There are still far too many employers who fear external team coaching; and there really is no need. The very term causes panic as they fear it will lead to them empowering, and then losing their best staff, or maybe they’re just scared of hearing a few home truths about their leadership. Whatever the reason, it is wholly unjustified as there are many, many reasons why team coaching is vital to organisations, large or small. We will cover these in a future post, but before you can even begin to consider offering team coaching to your staff, you first need to have a culture of true transparency. Without this, any team coaching will prove ultimately fruitless.
Working with employees / clients throughout my career, the biggest reasons for leaving a job are rarely financially based but more about how valued (or not) they feel by their employers.
So how can you create a transparent environment in your workplace? Here are five easy ways that leaders can foster transparency and start the journey to greater staff engagement.
Obviously, there will always be sensitive data that cannot be shared, and indeed that is right and proper. But is there more that you could tell your employees? Providing access to key information and keeping everyone in the loop, whether it’s good or bad news, can help to ensure that they have confidence in your leadership and don’t feel misled.
Always have a Why
Leadership involves making a lot of decisions on a daily basis. Don’t just tell your employers what you have decided, but tell them why. This will help them to understand your motivations and priorities, and why you have taken a certain course of action. It will also help to encourage open discussion. Just don’t take any feedback as a personal criticism, but see it as a chance to develop your team.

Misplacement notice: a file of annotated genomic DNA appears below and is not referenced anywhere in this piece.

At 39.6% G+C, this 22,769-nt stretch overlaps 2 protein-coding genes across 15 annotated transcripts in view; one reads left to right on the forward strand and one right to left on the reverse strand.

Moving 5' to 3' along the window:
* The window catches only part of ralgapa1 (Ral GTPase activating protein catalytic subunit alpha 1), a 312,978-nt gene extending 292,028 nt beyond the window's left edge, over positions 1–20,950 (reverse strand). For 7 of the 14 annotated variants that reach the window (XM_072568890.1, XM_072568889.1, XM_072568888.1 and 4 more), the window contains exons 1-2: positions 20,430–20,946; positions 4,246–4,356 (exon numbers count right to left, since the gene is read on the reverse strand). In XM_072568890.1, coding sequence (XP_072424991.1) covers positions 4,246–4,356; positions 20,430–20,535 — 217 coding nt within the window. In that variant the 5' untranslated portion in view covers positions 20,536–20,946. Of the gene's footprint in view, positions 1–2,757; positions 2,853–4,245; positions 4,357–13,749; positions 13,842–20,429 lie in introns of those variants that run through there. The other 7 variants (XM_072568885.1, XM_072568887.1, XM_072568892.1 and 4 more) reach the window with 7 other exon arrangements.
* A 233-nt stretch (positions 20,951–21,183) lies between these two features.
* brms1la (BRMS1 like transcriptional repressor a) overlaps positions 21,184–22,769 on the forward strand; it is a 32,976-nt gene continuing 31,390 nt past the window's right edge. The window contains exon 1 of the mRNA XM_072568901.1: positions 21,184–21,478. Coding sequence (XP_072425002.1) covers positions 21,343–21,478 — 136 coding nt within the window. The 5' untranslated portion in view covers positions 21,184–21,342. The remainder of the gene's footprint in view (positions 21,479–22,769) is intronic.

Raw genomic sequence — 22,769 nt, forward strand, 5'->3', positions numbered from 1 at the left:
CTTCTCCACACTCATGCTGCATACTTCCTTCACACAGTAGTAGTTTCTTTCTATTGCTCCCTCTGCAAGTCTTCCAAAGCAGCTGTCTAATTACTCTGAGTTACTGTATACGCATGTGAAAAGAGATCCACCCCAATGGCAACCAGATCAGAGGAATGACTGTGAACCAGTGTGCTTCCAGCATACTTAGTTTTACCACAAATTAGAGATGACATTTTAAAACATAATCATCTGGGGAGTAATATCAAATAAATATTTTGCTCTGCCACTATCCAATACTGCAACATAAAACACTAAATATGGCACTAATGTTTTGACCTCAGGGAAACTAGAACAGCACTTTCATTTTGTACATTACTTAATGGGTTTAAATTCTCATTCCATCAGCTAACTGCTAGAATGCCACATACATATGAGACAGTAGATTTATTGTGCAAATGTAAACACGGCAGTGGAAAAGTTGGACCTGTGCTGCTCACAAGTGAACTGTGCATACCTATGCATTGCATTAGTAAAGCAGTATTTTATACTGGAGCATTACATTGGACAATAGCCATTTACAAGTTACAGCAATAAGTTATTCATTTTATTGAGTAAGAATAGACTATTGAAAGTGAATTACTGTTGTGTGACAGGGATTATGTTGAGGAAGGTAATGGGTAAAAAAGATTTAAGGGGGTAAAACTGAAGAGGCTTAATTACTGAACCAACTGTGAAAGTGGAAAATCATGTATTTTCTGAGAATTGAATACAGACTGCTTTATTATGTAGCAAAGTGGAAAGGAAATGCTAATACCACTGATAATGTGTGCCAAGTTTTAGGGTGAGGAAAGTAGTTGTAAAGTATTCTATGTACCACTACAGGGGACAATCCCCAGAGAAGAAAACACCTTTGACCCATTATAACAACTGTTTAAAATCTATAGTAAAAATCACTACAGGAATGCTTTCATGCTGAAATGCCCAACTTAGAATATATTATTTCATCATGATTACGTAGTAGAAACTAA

Involve others in decision making
Once your team understands the priorities of your business and has access to the key information, they will be able to participate in the decision making process. Asking for feedback or input from your staff is an easy way to get them more engaged in the workplace, feel that they are listened to and their opinion is valued.
Don’t shy away from difficult situations
One time when transparency can be threatened is when a difficult situation occurs. At this point it can sometimes feel easier to shut down and keep information to a minimum to limit the damage. However, this is the worst thing you can do. As a leader you need to confront these situations, while still being as transparent as you possibly can in the circumstances. There will be times when you genuinely cannot give details due to confidentiality etc, but remember that in an information vacuum, rumours start that can lead to insecurity as staff automatically fear the worst.
Hold regular Q & A sessions
Creating a transparent environment in the workplace isn’t complicated. A regular question and answer session is an easy way to get your staff more engaged. This can be done anyway you like. Hold a group meeting, send out an anonymous survey or do it via an online message board or similar. For example, In the past I’ve ordered in pizzas for our Q&A sessions as it’s helped to relax staff and help them feel more engaged and willing to contribute. There are many ways this can be achieved, but for it to work, you need to be prepared to answer every question openly and not shirk any difficult topics.
If you would like more information on my team coaching sessions and how they can help you, please do not hesitate to get in touch so that we can start a conversation.